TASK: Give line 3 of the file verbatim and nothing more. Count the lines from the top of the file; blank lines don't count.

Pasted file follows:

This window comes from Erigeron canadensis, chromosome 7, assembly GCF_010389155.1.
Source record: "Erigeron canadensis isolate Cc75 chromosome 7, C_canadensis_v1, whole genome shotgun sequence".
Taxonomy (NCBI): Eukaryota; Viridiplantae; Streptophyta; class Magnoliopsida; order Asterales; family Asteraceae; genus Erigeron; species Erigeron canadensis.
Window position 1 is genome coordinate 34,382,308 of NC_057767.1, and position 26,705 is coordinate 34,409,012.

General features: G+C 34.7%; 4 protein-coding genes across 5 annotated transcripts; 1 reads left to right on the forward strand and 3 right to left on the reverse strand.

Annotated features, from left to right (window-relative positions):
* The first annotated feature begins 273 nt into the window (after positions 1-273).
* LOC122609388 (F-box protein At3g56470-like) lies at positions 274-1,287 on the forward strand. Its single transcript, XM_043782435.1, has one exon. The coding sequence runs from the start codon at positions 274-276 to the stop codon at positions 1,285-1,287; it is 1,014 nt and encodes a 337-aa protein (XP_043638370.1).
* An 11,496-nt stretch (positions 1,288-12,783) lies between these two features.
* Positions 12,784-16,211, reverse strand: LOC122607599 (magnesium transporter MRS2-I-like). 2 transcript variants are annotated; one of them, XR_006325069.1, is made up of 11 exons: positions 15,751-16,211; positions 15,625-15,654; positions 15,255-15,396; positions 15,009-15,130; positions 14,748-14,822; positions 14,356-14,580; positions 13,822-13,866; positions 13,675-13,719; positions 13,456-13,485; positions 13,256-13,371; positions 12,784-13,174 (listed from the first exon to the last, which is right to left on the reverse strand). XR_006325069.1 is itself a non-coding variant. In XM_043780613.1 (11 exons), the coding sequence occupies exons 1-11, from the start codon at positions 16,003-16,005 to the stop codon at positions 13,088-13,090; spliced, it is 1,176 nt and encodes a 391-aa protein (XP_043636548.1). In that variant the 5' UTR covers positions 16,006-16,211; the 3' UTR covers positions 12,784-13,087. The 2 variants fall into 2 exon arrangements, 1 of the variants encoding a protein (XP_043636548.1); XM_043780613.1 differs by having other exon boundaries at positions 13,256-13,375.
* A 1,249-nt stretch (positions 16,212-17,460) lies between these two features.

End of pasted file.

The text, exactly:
Taxonomy (NCBI): Eukaryota; Viridiplantae; Streptophyta; class Magnoliopsida; order Asterales; family Asteraceae; genus Erigeron; species Erigeron canadensis.